With about three months to go, the "Best if used by" shelf date for Windows XP is almost upon us. If you are still using PCs with XP, if you haven't by now completely converted your work and home PCs, I'd have to say there is good chance you'll still be using them come May even though reports show an acceleration in those abandoning XP. If you're still hanging on to XP, there are some things you need to do to protect yourself as best you can.
One reminder: This is about Microsoft ending support for Windows XP and Microsoft Office 2003. It means that there will be no further updates, most importantly security updates, for either of these products. If the bad guys figure out yet another way to compromise XP, Microsoft won't be doing anything about it.
Here's what you can do.
First and foremost, make sure you have your PC set to install automatic updates or make sure you manually get updates right up until the bitter end. This assures that you'll have whatever Microsoft does take care of before it stops.
Microsoft's official position about browsers is that it provides browser updates for two versions of Windows - the current version and the immediate predecessor, one version back. XP is now three versions back and the latest version of IE available for it is IE8. It won't be getting any updates, either.
If you are using IE with XP I suggest that you switch to Firefox (recommended), Chrome, Opera, or Safari. Even as you make that switch, make a mental note to keep tabs on your chosen browser so you find out quickly if any of those vendors withdraws support for XP. Initially, I expect all the other vendors to capitalize on the absence of the most recent Microsoft browser on XP, but you must assume that they will all eventually follow suit. (Once all the vendors dump XP, you won't have any choice - you can't stay safe and only Windows 7/8 will solve the problem).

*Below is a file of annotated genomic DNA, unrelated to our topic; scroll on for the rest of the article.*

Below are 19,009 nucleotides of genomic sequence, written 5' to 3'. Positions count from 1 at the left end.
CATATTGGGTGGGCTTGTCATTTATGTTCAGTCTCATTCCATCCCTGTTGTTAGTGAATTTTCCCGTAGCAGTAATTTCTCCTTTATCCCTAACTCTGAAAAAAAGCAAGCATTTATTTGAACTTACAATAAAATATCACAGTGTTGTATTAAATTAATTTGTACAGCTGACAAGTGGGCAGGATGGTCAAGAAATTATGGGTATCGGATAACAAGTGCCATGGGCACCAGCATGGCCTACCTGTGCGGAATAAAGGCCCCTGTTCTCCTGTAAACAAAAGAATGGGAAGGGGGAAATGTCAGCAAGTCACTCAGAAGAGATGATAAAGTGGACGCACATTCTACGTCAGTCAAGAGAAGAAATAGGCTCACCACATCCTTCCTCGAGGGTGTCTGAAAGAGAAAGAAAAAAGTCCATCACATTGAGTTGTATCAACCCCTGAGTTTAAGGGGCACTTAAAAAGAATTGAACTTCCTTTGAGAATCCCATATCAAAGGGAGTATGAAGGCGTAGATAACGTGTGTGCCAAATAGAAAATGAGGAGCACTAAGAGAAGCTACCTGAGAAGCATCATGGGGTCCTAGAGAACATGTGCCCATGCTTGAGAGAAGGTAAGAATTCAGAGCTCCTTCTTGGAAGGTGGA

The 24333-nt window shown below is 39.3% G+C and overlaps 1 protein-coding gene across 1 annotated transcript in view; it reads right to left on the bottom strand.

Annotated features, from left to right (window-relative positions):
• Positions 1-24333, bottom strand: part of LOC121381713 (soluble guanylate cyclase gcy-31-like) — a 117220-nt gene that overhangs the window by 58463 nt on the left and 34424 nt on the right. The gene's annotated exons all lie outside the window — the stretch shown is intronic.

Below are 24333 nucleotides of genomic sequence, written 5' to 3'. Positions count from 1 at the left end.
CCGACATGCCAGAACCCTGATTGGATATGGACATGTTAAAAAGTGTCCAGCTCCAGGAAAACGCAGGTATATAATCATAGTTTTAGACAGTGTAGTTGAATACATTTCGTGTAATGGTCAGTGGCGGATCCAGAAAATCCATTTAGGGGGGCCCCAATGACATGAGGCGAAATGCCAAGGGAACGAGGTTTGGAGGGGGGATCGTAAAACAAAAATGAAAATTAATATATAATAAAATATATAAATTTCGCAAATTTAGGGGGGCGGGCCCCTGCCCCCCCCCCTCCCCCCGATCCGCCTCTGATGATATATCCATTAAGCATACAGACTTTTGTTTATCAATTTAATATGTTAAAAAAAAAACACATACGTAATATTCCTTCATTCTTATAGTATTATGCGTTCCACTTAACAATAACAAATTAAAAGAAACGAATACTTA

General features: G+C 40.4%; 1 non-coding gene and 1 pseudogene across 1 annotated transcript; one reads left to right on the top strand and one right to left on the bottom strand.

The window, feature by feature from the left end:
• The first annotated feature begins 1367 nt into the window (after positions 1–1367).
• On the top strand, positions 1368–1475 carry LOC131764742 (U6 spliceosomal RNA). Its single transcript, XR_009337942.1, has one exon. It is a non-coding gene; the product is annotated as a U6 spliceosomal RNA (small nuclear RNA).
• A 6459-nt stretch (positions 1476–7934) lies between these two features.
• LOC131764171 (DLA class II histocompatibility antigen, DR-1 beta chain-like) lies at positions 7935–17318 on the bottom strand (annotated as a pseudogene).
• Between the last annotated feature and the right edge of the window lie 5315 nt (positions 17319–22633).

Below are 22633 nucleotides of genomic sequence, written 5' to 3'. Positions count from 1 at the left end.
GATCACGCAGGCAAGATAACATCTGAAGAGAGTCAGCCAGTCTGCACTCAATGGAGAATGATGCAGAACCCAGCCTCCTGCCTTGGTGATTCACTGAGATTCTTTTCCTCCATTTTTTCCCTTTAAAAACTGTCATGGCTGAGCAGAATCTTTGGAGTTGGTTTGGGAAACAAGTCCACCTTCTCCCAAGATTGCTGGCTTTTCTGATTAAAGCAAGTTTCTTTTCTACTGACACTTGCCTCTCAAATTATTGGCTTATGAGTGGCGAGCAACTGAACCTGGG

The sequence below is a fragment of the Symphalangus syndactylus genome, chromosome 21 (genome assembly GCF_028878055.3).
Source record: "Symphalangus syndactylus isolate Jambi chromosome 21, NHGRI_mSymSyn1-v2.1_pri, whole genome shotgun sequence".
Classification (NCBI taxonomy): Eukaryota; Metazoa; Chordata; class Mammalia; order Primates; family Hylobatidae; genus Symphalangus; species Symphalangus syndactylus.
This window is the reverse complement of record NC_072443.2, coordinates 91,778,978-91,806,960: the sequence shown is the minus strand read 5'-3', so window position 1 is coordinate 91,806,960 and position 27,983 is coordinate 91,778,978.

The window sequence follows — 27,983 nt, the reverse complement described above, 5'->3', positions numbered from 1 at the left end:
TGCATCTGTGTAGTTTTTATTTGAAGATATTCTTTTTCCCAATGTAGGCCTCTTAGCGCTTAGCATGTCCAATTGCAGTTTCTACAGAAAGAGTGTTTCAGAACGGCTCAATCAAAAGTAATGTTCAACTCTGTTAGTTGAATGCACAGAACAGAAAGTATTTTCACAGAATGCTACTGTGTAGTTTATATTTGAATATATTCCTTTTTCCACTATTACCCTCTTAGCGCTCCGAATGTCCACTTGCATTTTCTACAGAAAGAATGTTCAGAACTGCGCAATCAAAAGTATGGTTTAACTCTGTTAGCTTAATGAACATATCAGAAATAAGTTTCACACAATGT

After you choose one of the other browsers and make it your default, you'll still need IE to handle some Microsoft interactions. Don't try to uninstall or delete IE; just use another browser for your routine Internet tasks and, when Microsoft requires it, use IE.
The Web is dangerous threat vector and your browser is the portal. Don't ignore this advice - get another browser.
Microsoft is also ending availability of Microsoft Security Essentials (MSE) for XP on the same date XP itself expires. You'll need to obtain a different anti-virus product for which its vendor says XP support will continue. I don't have a specific recommendation for you here; my recent experience says that most AV products except MSE are performance hogs. Expect your PC to take a hit as a result. Not that you have any choice, of course.
Are you using XP without user accounts and passwords? If you have user accounts, are they set to Administrator?
This is an easy adjustment you can and must make immediately. Lock down your PC by creating at least one account that is the administrator and then making all other accounts regular user accounts. Give every user account a password. Don't use the administrative accounts unless absolutely necessary and try to limit Web browsing while using them. Don't give your kids the admin password.
Many threats to your PC succeed because they find that they are able to run with administrative rights and thus have their way with your PC. Yes, there is inconvenience in making the PC's users log in every time, but that sure beats having the machine turned into a brick.
New Version of Windows
If your PC is not terribly old and seems to meet the requirements for Windows 7, consider upgrading Windows. Windows 7 will be available for a bit more time, probably through the end of the first quarter of 2014. After that you will be in Windows 8 land.
The bad news is that you cannot install Win 7 or 8 as an upgrade over Windows XP. You have to do a clean install, which means taking steps to protect all your data and making sure you have the assets necessary to re-install all your important applications. Microsoft has some tools (search for Windows Easy Transfer or Windows Migration Assistant) that might apply to your situation.
Even if one of the Microsoft tools can help, I recommend investing in a new hard disk, keeping the old disk as an ultimate backup of the state of your Windows XP system when you upgraded. I suggest this because you have to install on a clean disk anyway, so why not make it a brand new one and keep the old disk as is? Another benefit is the ability to plug the old disk in and boot Windows XP, perhaps to recover something you can't otherwise find or to locate a product key for a product you're trying to reinstall. I recommend that hard disks be replaced every five years to minimize the chance of failure; you're killing two birds with one stone this way.
The cheapest way to get a new version of Windows is with a new PC. If your XP PC is older, it's time to take the plunge. A key benefit is the ability to run both computers side-by-side until your migration is complete.
If you've arrived at this point and are still running XP, it's time to slough off that procrastination and take serious action. I think you'll be happy you finally made the switch. I know you'll be safer.